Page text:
Developments in the Midrange Market

As with the budget segment of the DIY computer market, the midrange segment has seen many exciting new developments since the start of 2012. Perhaps the most noteworthy change is that Intel CPUs are now entirely dominant in systems that will set you back about $1,000. Ivy Bridge-based chips are now available at every price point from $100 up, leaving only the pure budget category untouched (at least until we see the Celeron IVB part). If you're interested in more information, we have a lot of information available on Ivy Bridge.

As with the latest CPUs, the newer B75 chipset has brought out of the box Ivy Bridge CPU support to less expensive motherboards, filling out the Panther Point platform. Ian thoroughly covered the Z77 chipset and compared it with H77. The B75 chipset is similar to Z77 and H77 with a few important differences for midrange buyers: two fewer USB 2.0 ports (eight vs. ten), one less SATA III port (one vs. two), and support for neither Intel RST (firmware RAID) nor SRT (SSD caching). PCIe 3.0 and 2.0 configurations are the same on B75 as they are on H77. The important point is that B75 enables less expensive motherboards that lack features that might not be important to midrange system builders, allowing money to spent on faster CPUs, GPUs, better SSDs, etc.

That said, AMD's impending launch of its Trinity APUs might very well put AMD back into the midrange market. AnandTech will be covering Trinity chips in more depth as the new APUs start hitting the mainstream desktop market over the next few months. While the parts are already shipping in OEM desktops, retail availability of the APUs has not yet occurred. For now, you can read more our current Trinity coverage.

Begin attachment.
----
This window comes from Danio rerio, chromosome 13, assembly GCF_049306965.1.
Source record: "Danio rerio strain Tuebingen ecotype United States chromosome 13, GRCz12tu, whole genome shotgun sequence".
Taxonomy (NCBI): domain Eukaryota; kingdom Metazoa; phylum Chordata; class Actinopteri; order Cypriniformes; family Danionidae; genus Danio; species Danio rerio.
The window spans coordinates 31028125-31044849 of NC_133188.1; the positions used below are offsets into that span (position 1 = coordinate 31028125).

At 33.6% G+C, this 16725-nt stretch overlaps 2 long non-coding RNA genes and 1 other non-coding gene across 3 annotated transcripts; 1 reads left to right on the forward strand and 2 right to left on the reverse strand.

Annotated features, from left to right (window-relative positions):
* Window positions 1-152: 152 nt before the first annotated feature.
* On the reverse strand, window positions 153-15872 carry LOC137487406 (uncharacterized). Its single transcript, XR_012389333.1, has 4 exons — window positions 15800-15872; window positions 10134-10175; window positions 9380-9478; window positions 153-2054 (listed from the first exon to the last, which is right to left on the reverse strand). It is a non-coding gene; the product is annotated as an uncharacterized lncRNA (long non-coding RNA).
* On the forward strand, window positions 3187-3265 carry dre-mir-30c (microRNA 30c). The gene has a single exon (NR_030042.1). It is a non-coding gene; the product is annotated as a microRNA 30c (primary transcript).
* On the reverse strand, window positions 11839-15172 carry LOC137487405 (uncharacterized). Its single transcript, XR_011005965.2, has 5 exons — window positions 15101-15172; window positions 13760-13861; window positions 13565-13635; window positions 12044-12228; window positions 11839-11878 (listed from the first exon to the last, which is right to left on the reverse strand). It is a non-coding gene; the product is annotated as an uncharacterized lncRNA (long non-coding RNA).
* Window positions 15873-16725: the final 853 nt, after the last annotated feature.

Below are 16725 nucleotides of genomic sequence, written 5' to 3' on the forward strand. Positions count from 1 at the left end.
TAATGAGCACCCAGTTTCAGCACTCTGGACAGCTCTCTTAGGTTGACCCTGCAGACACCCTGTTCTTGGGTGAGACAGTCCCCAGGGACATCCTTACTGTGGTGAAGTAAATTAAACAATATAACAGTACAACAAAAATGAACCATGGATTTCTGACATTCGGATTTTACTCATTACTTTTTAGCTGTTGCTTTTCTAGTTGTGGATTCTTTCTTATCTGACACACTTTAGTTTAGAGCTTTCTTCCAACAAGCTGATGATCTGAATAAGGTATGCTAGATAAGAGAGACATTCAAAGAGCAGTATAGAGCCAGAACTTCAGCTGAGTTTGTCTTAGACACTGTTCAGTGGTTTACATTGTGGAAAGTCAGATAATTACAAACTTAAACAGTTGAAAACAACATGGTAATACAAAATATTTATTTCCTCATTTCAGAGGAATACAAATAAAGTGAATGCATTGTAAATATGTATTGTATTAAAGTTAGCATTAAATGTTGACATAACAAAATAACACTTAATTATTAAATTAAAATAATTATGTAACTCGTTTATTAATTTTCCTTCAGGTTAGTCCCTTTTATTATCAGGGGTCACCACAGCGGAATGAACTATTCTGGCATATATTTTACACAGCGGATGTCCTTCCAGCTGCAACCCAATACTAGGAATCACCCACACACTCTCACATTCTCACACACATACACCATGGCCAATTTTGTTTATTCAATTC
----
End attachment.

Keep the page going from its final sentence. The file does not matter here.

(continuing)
As is often the case, the GPU market remains dynamic, with both AMD and NVIDIA wrestling for your money at multiple price points by introducing new cards and lowering prices on existing cards. We'll discuss the GPU market in more depth on the gaming rigs page.

Another development of note for midrange buyers is that prices on many of the best SSDs have been cut in half (or more!) compared to late 2011. This means that respectably-sized (i.e. 120/128GB and above) SSDs that perform very well and have great reputations for reliability are now comfortably within reach of even the lower end of the midrange budget. High capacity SSDs (i.e. those around 250GB) are also within midrange budgets; for many purposes, this means you can eschew a mechanical hard drive entirely—and either spend that money on better CPUs, GPUs, or just keep it in your wallet. Fortunately for consumers, prices on mechanical hard drives are declining in the wake of the Thailand floods, so the wallets of those with more demanding storage needs won't be hurting quite as badly as they were earlier in 2012.

Finally, case manufacturers have released many compelling choices for midrange system builders. Over the next few pages, we'll highlight new enclosures from Fractal Design, Corsair, Lian Li, NZXT, and others.

With that out of the way, let's get to the builds! We'll start with gaming machines on the next page.


Midrange Gaming Machines
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  • just4U - Wednesday, September 12, 2012 - link

    Nice post Jarred and overall I agree with it. Not sure on the math power draw wise.. but it does add up over time.
  • rscoot - Thursday, September 13, 2012 - link

    None of this disproves what I've said in any way though. They're slower CPUs at the price point being considered and they use more power to deliver that performance. That is why they aren't competitive.
  • antef - Tuesday, September 11, 2012 - link

    For the $1000 system is the GPU choice really that much of a toss-up? I'm having a hell of a time choosing between the 660 Ti and the 7950 myself. People in the forums seem to say the 7950 is faster but I'm not really seeing that from benches as this article suggests. However, the article also says the two are equal on power consumption and it seems that the 7950 actually consumes a fair bit more. Does the 7950 actually have better prospects over the next 2-3 years or can I go with the lower TDP of the 660 Ti?